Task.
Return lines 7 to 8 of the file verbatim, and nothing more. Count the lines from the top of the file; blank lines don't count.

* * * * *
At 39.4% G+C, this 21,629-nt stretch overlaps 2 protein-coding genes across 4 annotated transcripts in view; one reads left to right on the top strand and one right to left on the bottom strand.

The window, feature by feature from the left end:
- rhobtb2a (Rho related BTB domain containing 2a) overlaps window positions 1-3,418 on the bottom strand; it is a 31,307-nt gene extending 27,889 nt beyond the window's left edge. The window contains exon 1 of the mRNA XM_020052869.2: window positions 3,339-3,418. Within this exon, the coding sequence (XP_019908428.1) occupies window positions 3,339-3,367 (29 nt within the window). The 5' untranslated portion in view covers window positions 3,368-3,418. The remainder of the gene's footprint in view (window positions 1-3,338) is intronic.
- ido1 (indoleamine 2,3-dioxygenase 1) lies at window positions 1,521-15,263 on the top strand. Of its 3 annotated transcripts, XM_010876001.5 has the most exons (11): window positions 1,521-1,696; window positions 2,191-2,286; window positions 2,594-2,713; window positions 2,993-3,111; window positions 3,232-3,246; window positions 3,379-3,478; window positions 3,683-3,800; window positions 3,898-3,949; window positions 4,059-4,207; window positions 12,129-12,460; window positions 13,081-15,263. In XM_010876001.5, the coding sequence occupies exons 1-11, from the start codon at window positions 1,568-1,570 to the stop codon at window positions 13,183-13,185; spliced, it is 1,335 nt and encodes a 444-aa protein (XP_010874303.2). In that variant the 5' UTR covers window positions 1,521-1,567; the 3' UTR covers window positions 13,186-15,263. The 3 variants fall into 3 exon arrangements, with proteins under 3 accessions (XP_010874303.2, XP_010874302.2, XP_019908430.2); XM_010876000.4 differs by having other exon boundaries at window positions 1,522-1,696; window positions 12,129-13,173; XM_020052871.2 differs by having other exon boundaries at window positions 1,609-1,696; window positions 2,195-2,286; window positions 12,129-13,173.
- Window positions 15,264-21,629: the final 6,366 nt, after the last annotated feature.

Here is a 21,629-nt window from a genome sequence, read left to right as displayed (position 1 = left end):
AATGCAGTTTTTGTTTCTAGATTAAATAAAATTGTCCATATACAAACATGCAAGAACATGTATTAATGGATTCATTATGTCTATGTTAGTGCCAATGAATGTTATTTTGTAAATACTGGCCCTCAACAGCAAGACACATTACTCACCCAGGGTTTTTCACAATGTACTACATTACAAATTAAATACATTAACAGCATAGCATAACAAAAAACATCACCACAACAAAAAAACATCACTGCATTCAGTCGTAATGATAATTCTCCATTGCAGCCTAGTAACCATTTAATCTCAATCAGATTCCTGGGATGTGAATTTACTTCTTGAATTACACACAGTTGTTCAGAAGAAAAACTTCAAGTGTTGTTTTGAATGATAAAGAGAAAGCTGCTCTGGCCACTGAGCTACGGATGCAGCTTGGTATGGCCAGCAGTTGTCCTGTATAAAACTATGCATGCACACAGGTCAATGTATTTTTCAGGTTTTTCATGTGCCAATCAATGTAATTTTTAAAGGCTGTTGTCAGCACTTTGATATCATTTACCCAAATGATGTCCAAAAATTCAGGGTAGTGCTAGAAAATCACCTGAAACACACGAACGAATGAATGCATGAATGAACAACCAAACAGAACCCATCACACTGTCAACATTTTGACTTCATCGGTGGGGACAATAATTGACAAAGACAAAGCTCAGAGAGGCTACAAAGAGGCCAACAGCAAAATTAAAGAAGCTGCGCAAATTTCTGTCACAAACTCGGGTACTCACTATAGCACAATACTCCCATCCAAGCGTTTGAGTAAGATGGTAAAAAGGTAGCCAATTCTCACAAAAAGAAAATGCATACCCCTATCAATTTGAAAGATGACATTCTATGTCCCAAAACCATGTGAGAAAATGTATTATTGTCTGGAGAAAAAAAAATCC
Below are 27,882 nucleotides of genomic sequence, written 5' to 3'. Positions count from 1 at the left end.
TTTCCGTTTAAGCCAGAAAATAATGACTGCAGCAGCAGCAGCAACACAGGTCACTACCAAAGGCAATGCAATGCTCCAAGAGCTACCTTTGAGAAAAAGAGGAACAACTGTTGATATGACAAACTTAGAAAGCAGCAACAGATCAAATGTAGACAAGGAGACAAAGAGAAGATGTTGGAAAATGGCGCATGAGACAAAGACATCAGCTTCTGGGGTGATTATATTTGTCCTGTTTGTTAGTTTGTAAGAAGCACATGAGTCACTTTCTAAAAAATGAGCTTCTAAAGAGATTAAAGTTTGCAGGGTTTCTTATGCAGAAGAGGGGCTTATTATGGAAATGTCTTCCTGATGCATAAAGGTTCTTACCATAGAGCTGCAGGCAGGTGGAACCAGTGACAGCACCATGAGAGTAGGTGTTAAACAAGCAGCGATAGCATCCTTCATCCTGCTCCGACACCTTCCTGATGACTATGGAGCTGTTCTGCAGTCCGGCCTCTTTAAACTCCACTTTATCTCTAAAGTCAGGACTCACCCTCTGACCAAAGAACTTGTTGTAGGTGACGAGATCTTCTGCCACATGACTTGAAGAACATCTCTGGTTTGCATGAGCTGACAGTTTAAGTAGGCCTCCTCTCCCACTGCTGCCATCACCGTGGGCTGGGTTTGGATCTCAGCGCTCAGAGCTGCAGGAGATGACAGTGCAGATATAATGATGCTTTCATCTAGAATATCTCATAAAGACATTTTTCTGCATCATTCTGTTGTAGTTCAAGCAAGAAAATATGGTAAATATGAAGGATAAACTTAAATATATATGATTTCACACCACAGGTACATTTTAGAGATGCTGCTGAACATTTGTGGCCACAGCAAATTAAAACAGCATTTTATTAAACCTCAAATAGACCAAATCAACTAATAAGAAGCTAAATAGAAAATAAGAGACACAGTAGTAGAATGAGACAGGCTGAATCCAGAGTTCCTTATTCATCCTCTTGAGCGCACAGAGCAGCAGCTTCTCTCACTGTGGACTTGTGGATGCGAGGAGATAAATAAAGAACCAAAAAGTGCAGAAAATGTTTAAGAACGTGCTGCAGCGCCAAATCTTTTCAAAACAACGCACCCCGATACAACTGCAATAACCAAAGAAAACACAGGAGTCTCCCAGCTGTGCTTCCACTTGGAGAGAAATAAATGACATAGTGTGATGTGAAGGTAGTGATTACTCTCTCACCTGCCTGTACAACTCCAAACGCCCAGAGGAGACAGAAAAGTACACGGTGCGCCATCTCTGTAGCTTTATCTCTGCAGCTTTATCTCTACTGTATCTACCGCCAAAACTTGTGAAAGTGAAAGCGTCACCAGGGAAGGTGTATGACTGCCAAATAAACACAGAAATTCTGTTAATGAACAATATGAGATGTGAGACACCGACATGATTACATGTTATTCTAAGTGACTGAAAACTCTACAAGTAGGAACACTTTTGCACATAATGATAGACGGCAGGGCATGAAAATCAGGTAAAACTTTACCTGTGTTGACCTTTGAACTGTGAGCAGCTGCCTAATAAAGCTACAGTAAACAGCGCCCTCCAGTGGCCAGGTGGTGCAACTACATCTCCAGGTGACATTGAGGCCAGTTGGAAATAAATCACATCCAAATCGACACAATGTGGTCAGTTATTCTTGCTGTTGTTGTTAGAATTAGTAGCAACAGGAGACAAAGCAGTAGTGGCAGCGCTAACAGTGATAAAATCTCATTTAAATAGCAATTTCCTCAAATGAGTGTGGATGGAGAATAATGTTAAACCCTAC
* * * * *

AATGCAGTTTTTGTTTCTAGATTAAATAAAATTGTCCATATACAAACATGCAAGAACATGTATTAATGGATTCATTATGTCTATGTTAGTGCCAATGAATGTTATTTTGTAAATACTGGCCCTCAACAGCAAGACACATTACTCACCCAGGGTTTTTCACAATGTACTACATTACAAATTAAATACATTAACAGCATAGCATAACAAAAAACATCACCACAACAAAAAAACATCACTGCATTCAGTCGTAATGATAATTCTCCATTGCAGCCTAGTAACCATTTAATCTCAATCAGATTCCTGGGATGTGAATTTACTTCTTGAATTACACACAGTTGTTCAGAAGAAAAACTTCAAGTGTTGTTTTGAATGATAAAGAGAAAGCTGCTCTGGCCACTGAGCTACGGATGCAGCTTGGTATGGCCAGCAGTTGTCCTGTATAAAACTATGCATGCACACAGGTCAATGTATTTTTCAGGTTTTTCATGTGCCAATCAATGTAATTTTTAAAGGCTGTTGTCAGCACTTTGATATCATTTACCCAAATGATGTCCAAAAATTCAGGGTAGTGCTAGAAAATCACCTGAAACACACGAACGAATGAATGCATGAATGAACAACCAAACAGAACCCATCACACTGTCAACATTTTGACTTCATCGGTGGGGACAATAATTGACAAAGACAAAGCTCAGAGAGGCTACAAAGAGGCCAACAGCAAAATTAAAGAAGCTGCGCAAATTTCTGTCACAAACTCGGGTACTCACTATAGCACAATACTCCCATCCAAGCGTTTGAGTAAGATGGTAAAAAGGTAGCCAATTCTCACAAAAAGAAAATGCATACCCCTATCAATTTGAAAGATGACATTCTATGTCCCAAAACCATGTGAGAAAATGTATTATTGTCTGGAGAAAAAAAAATCC
Below are 27,882 nucleotides of genomic sequence, written 5' to 3'. Positions count from 1 at the left end.